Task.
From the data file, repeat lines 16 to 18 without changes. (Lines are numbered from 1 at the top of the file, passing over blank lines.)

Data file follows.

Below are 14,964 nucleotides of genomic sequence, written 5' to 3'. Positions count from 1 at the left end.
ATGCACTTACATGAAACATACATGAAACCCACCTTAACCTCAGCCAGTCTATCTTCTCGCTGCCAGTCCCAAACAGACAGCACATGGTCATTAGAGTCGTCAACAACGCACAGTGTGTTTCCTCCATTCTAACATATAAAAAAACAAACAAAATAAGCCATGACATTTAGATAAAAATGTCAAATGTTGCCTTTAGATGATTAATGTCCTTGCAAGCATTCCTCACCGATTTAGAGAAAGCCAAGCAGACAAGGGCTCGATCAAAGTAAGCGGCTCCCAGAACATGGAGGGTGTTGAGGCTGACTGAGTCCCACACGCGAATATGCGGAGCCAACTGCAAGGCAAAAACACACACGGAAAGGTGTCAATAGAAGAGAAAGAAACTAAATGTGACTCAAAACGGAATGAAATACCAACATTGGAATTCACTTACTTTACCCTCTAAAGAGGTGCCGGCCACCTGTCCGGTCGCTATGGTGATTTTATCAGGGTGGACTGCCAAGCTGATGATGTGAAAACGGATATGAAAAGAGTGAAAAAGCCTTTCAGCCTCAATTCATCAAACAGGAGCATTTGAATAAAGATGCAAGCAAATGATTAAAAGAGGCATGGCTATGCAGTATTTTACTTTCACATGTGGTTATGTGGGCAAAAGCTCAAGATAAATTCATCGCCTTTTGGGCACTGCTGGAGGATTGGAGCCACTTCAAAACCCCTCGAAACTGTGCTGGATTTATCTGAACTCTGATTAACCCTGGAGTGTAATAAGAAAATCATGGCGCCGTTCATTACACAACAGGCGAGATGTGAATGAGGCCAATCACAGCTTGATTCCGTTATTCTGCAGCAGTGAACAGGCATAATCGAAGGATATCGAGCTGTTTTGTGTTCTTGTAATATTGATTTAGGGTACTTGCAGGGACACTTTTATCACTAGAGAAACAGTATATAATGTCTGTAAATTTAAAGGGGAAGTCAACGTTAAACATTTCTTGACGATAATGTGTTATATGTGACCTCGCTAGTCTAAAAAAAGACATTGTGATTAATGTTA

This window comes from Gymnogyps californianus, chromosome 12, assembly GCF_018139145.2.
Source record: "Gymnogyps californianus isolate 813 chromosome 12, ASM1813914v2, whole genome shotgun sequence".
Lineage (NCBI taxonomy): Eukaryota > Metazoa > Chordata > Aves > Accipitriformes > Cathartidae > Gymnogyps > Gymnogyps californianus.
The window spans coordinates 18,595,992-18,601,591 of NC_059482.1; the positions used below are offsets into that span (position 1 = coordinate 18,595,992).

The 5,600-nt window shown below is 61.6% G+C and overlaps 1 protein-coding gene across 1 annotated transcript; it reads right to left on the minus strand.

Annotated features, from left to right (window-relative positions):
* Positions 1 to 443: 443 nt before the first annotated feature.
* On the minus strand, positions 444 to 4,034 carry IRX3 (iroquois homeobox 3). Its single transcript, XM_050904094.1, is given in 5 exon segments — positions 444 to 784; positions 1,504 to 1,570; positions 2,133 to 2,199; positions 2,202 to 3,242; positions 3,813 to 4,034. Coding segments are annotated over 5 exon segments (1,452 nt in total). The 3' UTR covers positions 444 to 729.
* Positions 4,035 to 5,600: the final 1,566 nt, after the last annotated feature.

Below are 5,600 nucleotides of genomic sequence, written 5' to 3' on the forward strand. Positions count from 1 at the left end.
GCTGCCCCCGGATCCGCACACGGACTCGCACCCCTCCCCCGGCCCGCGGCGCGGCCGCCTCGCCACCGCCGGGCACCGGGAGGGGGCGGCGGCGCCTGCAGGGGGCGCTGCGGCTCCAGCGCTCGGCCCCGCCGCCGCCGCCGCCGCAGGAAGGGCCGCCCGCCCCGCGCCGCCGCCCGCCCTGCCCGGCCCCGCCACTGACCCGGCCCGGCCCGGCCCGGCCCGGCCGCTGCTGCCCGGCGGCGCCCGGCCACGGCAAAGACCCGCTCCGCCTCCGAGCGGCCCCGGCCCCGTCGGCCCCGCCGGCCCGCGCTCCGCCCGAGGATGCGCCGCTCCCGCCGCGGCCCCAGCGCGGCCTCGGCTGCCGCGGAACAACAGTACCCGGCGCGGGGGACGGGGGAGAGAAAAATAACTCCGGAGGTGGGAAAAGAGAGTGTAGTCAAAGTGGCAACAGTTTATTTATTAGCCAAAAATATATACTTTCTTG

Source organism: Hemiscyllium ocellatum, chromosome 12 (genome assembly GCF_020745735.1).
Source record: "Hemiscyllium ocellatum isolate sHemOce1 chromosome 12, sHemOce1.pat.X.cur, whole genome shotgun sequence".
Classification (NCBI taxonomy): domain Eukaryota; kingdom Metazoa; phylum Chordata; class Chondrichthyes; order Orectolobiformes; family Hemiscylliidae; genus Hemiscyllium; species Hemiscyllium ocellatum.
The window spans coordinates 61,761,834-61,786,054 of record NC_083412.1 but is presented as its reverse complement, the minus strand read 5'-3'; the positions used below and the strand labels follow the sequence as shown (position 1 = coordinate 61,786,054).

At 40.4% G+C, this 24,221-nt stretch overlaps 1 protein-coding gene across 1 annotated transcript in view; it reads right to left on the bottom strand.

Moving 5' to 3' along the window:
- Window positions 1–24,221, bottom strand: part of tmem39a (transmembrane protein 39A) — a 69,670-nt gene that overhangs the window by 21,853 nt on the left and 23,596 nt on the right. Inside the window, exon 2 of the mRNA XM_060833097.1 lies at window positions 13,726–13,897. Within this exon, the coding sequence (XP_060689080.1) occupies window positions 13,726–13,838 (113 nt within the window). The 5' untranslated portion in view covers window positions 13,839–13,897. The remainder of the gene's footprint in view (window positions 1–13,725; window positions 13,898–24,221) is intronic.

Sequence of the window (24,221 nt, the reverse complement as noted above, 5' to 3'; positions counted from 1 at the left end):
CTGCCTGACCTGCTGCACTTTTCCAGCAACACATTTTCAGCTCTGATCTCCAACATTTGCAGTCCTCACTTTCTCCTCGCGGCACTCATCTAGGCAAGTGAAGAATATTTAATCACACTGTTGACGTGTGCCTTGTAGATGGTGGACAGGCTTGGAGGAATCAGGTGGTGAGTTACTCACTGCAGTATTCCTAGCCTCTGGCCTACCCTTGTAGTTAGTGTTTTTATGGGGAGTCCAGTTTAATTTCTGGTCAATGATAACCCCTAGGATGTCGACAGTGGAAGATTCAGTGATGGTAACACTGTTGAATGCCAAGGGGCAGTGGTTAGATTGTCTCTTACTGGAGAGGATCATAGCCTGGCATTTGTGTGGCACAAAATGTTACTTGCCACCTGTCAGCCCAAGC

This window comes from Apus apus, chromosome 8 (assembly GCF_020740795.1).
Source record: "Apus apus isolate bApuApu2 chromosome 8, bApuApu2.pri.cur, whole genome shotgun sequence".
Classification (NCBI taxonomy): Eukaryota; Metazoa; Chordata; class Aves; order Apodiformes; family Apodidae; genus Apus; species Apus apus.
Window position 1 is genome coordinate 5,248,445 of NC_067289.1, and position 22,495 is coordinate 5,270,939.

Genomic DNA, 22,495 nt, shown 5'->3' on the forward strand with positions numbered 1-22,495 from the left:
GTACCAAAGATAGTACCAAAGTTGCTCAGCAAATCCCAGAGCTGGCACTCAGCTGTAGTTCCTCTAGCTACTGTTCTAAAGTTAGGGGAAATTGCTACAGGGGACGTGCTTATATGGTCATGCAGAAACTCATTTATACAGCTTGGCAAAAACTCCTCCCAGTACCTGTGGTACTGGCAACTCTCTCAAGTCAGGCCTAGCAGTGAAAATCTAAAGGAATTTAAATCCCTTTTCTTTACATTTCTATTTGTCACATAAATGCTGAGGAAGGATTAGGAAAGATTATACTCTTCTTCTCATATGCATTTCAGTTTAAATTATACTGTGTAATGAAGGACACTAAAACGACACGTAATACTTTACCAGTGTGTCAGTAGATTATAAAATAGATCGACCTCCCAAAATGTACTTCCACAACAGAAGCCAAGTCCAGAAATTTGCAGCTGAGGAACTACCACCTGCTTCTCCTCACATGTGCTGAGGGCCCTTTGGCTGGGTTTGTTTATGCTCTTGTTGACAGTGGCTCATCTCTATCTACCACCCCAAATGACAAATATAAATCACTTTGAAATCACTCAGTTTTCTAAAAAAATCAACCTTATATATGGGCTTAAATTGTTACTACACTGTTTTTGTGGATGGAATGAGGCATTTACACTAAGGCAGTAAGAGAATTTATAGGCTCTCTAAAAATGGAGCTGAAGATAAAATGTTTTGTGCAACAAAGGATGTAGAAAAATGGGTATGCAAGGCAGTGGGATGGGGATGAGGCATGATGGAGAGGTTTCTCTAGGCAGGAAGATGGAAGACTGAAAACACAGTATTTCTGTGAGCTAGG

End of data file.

Classification (NCBI taxonomy): domain Eukaryota; kingdom Metazoa; phylum Chordata; class Chondrichthyes; order Orectolobiformes; family Hemiscylliidae; genus Hemiscyllium; species Hemiscyllium ocellatum.
The window spans coordinates 61,761,834-61,786,054 of record NC_083412.1 but is presented as its reverse complement, the minus strand read 5'-3'; the positions used below and the strand labels follow the sequence as shown (position 1 = coordinate 61,786,054).

At 40.4% G+C, this 24,221-nt stretch overlaps 1 protein-coding gene across 1 annotated transcript in view; it reads right to left on the bottom strand.